Over the weekend I rented a movie for the kids, Harry Potter and the Prisoner of Azkaban. In the trailer for the the video I noticed something I hadn’t seen in ages — a kind ancient rune, a relic of a bygone era.
It was these words: AMERICA ONLINE KEYWORD: HARRY POTTER.
Remember those AOL keywords? They used to be everywhere, somewhere back in the dark ages of the internet. That was internet marketing.
So imagine my surprise when I checked and discovered that Prisoner of Azkaban was released in 2004. That’s right, less than a decade ago.
Even then AOL was considered important enough that people who did marketing for movies felt it was necessary to create an AOL keyword to promote their flicks.
To be sure, the Harry Potter films were made by Warner Bros., which is part of Time Warner, which at the time was merged with AOL. So maybe they clung to the AOL keywords longer than other folks, if only out of a sense of corporate fealty.
Nevertheless, this made me think about how quickly things change in our brave new digital world, and how despite this, we keep acting as if whatever is popular today is going to remain popular forever.
The More Things Change
Investors do this all the time. They pump up stock prices on internet companies based on a notion of future earnings that are derived by extrapolating current growth rates into the future. By this logic, otherwise rational people convince themselves that someday, surely, a company which today has no revenues someday will be worth $4 billion, or $10 billion, or $100 billion.
Then those otherwise rational people invest at that valuation and wait for the company to grow into it, like a toddler trying to grow into a suit made for Shaquille O’Neal. A few actually make it.
Marketers are guilty of this too. Today the hot platforms are Facebook and Twitter. You can’t afford not to be on them. Every company in the world, it seems, now pays someone, or even a team of people, to produce a constant barrage of tweets.
Social stats are the coin of the realm. How many Twitter followers do you have? How many Facebook likes? This is how we (as individuals and as companies) are judged, and how we judge others. If you work in marketing and don’t spend all day on Twitter, then you might as well not exist, at least as far as some marketing gurus are concerned.
But we've seen this movie before. Remember when all the big brands were leaping on Second Life? It was the platform of the future. We were all going to live and do business in virtual worlds. IBM and Calvin Klein were using Second Life! Reuters opened a Second Life bureau to cover this amazing new world! BusinessWeek ran a cover story.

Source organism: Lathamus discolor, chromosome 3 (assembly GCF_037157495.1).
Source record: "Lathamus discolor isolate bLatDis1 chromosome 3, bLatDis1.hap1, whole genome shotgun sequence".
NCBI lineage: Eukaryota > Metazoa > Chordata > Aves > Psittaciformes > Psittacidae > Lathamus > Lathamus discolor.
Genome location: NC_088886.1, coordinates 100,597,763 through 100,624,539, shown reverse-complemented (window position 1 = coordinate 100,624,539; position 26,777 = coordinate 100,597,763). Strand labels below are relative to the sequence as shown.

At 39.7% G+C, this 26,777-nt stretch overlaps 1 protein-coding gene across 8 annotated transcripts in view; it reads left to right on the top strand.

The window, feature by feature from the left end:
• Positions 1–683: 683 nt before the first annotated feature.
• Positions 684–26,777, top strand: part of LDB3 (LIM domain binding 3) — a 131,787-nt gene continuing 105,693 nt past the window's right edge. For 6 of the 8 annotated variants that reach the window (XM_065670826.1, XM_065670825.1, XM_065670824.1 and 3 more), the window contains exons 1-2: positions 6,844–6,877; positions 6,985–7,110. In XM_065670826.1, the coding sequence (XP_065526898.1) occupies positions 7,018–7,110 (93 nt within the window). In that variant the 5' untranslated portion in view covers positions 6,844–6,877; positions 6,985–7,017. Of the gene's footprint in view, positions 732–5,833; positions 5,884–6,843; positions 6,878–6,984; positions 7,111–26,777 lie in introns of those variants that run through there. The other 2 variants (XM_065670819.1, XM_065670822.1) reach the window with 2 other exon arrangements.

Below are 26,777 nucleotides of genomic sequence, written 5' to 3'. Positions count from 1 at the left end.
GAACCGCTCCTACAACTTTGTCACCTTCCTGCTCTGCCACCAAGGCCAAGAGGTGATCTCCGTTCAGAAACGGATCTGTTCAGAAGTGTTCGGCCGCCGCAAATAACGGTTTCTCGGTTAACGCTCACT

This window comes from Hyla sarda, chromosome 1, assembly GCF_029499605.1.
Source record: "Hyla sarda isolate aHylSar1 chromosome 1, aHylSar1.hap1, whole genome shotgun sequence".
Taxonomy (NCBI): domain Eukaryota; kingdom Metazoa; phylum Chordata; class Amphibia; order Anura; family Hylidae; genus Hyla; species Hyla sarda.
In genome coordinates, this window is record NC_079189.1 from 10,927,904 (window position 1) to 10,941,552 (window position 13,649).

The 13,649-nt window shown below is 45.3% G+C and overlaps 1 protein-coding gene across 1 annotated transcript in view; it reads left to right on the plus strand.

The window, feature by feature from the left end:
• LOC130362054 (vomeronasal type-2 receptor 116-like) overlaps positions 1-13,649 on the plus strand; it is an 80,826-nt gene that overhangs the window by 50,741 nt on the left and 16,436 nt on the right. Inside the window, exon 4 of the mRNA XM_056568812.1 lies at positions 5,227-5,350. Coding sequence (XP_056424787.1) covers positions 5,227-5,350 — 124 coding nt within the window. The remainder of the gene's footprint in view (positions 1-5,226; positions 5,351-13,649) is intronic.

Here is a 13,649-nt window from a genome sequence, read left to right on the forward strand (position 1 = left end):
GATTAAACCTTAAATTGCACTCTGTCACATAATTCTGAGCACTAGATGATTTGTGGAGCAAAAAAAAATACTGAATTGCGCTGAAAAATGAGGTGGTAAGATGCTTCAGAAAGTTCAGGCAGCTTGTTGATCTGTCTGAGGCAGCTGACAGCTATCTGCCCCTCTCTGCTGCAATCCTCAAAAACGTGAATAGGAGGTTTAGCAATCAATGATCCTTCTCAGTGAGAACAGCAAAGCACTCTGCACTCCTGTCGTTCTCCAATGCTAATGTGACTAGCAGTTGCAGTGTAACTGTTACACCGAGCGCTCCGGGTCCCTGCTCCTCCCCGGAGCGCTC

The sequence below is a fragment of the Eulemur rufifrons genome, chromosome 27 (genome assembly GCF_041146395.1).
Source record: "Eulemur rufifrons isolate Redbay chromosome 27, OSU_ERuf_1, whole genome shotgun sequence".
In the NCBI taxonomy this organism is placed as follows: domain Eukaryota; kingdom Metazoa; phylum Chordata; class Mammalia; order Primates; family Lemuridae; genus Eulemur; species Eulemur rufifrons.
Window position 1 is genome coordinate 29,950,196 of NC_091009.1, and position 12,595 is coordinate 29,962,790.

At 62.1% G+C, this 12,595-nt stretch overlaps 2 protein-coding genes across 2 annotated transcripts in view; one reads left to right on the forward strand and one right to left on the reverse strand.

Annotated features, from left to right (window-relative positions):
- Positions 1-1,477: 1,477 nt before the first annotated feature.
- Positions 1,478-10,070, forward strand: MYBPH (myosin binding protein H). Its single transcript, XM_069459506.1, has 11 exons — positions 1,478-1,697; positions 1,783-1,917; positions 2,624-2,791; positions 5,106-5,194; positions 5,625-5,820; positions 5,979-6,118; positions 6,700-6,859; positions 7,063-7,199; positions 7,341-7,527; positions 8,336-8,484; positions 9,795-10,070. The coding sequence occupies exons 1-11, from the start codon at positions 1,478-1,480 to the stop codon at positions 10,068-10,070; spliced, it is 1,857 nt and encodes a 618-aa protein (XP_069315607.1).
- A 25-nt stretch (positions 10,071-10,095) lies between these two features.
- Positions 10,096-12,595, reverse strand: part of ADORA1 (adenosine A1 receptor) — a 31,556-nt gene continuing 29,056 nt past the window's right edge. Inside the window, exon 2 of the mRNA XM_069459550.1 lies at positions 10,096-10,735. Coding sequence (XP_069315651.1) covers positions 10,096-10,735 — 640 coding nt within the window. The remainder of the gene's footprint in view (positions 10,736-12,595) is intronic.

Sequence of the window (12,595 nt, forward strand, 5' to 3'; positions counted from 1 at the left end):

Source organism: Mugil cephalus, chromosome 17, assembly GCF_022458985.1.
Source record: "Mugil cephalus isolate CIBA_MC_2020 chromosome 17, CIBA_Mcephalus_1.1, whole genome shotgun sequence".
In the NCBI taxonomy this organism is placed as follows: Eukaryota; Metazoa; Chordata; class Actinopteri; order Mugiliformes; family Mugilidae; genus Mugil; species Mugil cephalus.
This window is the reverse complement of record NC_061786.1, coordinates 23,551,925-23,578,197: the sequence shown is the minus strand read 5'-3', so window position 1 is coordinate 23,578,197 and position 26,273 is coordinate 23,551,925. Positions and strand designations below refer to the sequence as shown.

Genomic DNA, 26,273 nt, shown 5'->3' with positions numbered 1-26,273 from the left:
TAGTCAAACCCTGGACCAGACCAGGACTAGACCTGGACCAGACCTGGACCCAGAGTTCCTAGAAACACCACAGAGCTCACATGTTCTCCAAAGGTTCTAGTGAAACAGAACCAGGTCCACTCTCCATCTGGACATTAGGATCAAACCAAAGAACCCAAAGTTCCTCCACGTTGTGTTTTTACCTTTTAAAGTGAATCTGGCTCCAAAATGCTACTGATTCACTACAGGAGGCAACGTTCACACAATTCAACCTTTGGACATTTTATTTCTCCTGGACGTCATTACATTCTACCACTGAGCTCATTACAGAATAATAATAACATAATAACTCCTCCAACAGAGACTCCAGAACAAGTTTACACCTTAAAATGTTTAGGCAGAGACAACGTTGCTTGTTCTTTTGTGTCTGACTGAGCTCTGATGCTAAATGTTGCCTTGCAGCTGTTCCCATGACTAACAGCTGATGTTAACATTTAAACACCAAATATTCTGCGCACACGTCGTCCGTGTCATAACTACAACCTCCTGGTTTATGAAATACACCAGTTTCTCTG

If you really want a laugh, read this fantastic (in a bad sense) white paper describing the wonders of marketing via Second Life and the reasons why every brand had to be on it, and those who didn't would be left behind.
Here’s what’s even more amazing. That white paper was published in 2007. That’s right. Only six years ago.
So What Does 2020 Look Like?
History suggests that Twitter and Facebook will follow the same trajectory as AOL, and Second Life, and MySpace, and that the only question is how long it will take for them to fade.
To be sure, it doesn't look like it right now. Facebook will generate nearly $8 billion in revenue this year. Twitter is on track to generate more than $600 million. Their combined market value stands at $130 billion.
Invincible, right? Impregnable fortresses. The winners of the internet land grab, impossible to dislodge.
Well, keep in mind that AOL was once worth $222 billion. AOL was so huge and so powerful, in fact, that it gobbled up Time Warner, one of the biggest media companies in the world.
AOL seemed unstoppable, and yet today when you see “AMERICA ONLINE KEYWORD” attached to a movie it seems almost quaint, like someone wearing knickers.
Why do we keep believing in the permanance of platforms in an age marked by impermanence and ephemerality?
Part of it may be that so much is happening, and it’s all happening so quickly, that nobody has time to stop and think. We’re all glued to the future, hanging on to our hats. Our memories get worse and worse, our attention spans shorter and shorter. We live in the present, and have no context.
Also, a lot of people who work in social are young. Today’s 25-year-old social media manager was in the sixth grade when AOL merged with Time Warner.
When I saw that AOL keyword promo it served as a kind of reminder that tools are great, but they change, and the best you can do is try to be ready for whatever comes next.
What will it be? Pinterest? Instagram? Vine? Snapchat? It may be that the Next Big Thing, the platform that will rule the world of marketing in 2020, hasn't even been invented yet.
In that case we should focus our attention not on tools, but on the mission -- finding customers, listening to customers, and making customers happy.
That’s the core of what we do, and thankfully, no matter what digital tools and platforms we’re using, that mission stays the same.
Illustration: Warner Bros.
Originally published Nov 26, 2013 2:00:00 PM, updated October 20 2016